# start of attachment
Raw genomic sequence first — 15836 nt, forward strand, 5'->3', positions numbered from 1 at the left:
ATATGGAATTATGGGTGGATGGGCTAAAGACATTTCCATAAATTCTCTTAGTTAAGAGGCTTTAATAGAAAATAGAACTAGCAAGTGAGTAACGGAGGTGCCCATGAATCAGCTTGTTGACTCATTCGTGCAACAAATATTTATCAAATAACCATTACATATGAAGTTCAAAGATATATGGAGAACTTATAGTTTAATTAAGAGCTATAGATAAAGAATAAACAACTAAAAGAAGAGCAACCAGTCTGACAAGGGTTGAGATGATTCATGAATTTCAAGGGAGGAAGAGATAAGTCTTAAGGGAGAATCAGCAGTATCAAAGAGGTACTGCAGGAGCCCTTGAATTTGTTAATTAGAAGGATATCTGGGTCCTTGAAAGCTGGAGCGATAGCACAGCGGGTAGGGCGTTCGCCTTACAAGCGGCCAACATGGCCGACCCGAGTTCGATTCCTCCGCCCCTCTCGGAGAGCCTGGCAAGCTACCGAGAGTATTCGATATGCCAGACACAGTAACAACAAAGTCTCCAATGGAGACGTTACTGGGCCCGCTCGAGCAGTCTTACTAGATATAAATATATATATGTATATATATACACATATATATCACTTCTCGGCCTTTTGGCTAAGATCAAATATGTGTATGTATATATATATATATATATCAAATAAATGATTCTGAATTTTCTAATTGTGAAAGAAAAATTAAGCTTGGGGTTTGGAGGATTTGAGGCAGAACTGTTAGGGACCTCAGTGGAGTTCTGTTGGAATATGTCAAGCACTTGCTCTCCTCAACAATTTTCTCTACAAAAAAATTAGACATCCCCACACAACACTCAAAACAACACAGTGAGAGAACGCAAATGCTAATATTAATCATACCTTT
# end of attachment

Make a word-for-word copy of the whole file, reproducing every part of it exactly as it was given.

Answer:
Raw genomic sequence first — 15836 nt, forward strand, 5'->3', positions numbered from 1 at the left:
ATATGGAATTATGGGTGGATGGGCTAAAGACATTTCCATAAATTCTCTTAGTTAAGAGGCTTTAATAGAAAATAGAACTAGCAAGTGAGTAACGGAGGTGCCCATGAATCAGCTTGTTGACTCATTCGTGCAACAAATATTTATCAAATAACCATTACATATGAAGTTCAAAGATATATGGAGAACTTATAGTTTAATTAAGAGCTATAGATAAAGAATAAACAACTAAAAGAAGAGCAACCAGTCTGACAAGGGTTGAGATGATTCATGAATTTCAAGGGAGGAAGAGATAAGTCTTAAGGGAGAATCAGCAGTATCAAAGAGGTACTGCAGGAGCCCTTGAATTTGTTAATTAGAAGGATATCTGGGTCCTTGAAAGCTGGAGCGATAGCACAGCGGGTAGGGCGTTCGCCTTACAAGCGGCCAACATGGCCGACCCGAGTTCGATTCCTCCGCCCCTCTCGGAGAGCCTGGCAAGCTACCGAGAGTATTCGATATGCCAGACACAGTAACAACAAAGTCTCCAATGGAGACGTTACTGGGCCCGCTCGAGCAGTCTTACTAGATATAAATATATATATGTATATATATACACATATATATCACTTCTCGGCCTTTTGGCTAAGATCAAATATGTGTATGTATATATATATATATATATCAAATAAATGATTCTGAATTTTCTAATTGTGAAAGAAAAATTAAGCTTGGGGTTTGGAGGATTTGAGGCAGAACTGTTAGGGACCTCAGTGGAGTTCTGTTGGAATATGTCAAGCACTTGCTCTCCTCAACAATTTTCTCTACAAAAAAATTAGACATCCCCACACAACACTCAAAACAACACAGTGAGAGAACGCAAATGCTAATATTAATCATACCTTT